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MySpace hopes to turn free songs into cash

AP , BEVERLY HILLS, CALIFORNIA

In 2004, when MySpace was still getting going, recording label executive Courtney Holt noticed that musicians were using the Web site to connect more intimately with their fans through detailed blogs and behind-the-scenes photos. So Holt arranged to meet MySpace’s founders.

“I remember going into his office when we were very small,” said MySpace co-founder Chris DeWolfe, “when most other companies wouldn’t pay attention to us.”

Holt, then a marketing vice president with Interscope Geffen A&M, urged bands such as Nine Inch Nails, Weezer and The Black Eyed Peas to nurture MySpace profile pages too. The bands streamed new songs for free on their MySpace profiles and some had the best album launches of their careers.

“The artists loved it and it created a Pied Piper effect for the fans,” Holt said.

When it came to music promotion, Holt realized, MySpace was like a “fire hose.” Now, Holt is being asked to turn MySpace’s attention to a music industry in flames — and in the process, to improve the mediocre finances of MySpace as it tries to fend off rival Facebook.

Three months ago, Holt, 40, took charge of the recently revamped MySpace Music, a joint venture with the major recording labels. The service now lets MySpace users queue up multiple songs to play for free on their profile pages, rather than one song as in the past.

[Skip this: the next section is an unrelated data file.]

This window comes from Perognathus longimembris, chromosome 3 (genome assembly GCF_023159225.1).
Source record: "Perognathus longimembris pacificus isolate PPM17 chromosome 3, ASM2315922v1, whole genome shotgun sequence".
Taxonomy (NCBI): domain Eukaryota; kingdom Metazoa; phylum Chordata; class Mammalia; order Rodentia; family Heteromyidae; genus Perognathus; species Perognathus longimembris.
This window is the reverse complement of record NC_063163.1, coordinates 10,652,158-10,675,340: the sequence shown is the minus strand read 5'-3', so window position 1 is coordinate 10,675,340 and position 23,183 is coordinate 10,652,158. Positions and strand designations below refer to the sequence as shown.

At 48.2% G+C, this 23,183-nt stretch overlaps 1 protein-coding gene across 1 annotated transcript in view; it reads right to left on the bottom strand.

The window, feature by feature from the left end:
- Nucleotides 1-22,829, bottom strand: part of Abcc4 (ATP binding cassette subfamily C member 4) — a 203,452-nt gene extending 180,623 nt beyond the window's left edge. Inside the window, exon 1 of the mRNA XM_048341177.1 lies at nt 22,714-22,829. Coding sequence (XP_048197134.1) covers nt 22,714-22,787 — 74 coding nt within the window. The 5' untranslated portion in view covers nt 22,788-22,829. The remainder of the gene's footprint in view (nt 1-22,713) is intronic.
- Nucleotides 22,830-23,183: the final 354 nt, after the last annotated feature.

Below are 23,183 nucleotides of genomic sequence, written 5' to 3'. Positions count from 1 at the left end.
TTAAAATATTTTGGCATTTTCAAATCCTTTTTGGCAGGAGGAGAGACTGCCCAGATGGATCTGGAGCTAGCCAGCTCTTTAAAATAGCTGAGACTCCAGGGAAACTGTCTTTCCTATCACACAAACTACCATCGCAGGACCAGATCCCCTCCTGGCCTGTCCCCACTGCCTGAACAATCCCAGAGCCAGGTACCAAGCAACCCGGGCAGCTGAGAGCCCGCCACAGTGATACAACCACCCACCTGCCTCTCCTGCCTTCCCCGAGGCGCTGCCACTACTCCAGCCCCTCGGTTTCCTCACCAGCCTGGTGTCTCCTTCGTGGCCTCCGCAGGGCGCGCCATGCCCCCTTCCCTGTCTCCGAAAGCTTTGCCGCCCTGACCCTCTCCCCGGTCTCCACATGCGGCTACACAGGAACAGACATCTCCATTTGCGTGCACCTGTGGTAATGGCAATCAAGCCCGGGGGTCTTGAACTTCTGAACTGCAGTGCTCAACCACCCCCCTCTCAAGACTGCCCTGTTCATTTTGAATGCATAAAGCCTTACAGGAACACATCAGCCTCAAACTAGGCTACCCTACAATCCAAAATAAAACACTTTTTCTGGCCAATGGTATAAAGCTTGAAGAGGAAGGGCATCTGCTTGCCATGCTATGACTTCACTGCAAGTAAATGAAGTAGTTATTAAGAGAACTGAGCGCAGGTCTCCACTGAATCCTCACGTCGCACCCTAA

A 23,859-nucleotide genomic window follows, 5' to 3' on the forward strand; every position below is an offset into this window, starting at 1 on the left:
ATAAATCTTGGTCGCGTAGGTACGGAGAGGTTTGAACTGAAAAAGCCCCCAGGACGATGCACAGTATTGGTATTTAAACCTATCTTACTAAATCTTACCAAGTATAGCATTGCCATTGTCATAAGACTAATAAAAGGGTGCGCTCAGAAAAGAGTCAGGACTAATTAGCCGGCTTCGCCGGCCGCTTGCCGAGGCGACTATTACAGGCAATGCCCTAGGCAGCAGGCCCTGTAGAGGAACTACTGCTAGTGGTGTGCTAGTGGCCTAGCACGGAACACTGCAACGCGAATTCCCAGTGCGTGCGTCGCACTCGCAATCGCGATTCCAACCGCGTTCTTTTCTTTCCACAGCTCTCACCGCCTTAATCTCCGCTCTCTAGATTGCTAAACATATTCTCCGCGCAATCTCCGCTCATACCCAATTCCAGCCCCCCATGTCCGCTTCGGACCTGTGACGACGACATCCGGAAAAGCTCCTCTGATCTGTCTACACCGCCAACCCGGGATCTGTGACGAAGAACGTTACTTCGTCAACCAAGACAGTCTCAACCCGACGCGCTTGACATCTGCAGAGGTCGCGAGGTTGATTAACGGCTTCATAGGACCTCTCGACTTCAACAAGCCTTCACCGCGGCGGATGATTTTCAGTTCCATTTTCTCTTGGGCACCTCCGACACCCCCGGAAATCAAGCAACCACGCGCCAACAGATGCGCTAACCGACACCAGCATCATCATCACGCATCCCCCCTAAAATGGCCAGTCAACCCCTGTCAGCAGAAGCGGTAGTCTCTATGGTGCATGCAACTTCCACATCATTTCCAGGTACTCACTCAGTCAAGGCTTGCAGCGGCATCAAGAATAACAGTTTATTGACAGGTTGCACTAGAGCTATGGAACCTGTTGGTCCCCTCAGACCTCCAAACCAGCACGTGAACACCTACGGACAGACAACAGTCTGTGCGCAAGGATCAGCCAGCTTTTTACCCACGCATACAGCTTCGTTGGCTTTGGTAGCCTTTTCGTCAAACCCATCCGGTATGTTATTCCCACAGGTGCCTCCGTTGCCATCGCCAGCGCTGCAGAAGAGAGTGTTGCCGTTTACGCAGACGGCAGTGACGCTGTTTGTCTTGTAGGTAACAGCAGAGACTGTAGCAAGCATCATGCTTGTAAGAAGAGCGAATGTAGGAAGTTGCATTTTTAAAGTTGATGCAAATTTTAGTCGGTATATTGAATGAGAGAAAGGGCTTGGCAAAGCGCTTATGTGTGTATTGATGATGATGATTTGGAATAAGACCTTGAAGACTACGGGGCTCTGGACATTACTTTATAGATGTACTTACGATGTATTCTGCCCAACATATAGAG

Users can also create playlists that let them swap songs with their friends. MySpace Music overhauled its dedicated home page, which promotes album releases and tours and corrals 5 million blinking artist profiles into genres. And the songs now carry links that let people buy downloads of the tracks from Amazon.com Inc.

The setup gives MySpace and the music industry a share of song-download sales from Amazon and it could bring new revenue from ads.

Next, Holt plans to make MySpace into a seller of concert tickets and band merchandise, while better targeting songs, ring tones, artists and ads at the people who will probably be interested in them. Through these efforts, MySpace’s vaunted music-promoting power could help patch the leaks that have sprung up in the recording business. Even with sales of song downloads on the rise, the music industry is not recouping the revenue lost from falling sales of compact discs.

MySpace’s objective will be to find “half a dozen new revenue streams” that will help recording labels move away from just selling song downloads and CDs, said Rio Caraeff, executive vice president of Universal Music Group’s digital strategy unit.

“We’d rather have 10 healthy revenue streams than one big revenue stream prone to disruption,” he said.

Holt has to do damage control.

The new music player was clunky and slow when it launched. Fans complained that too few songs were available and that playlists they created couldn’t handle enough songs.

Holt directed the creation of a sleeker, faster-to-load version that debuted last month, and he removed the cap on the number of playlists that could be created.

Eventually, Holt wants to build up discussions of artists’ discographies on MySpace and foster “social DJs” — playlist creators who are as influential as radio disc jockeys once were.

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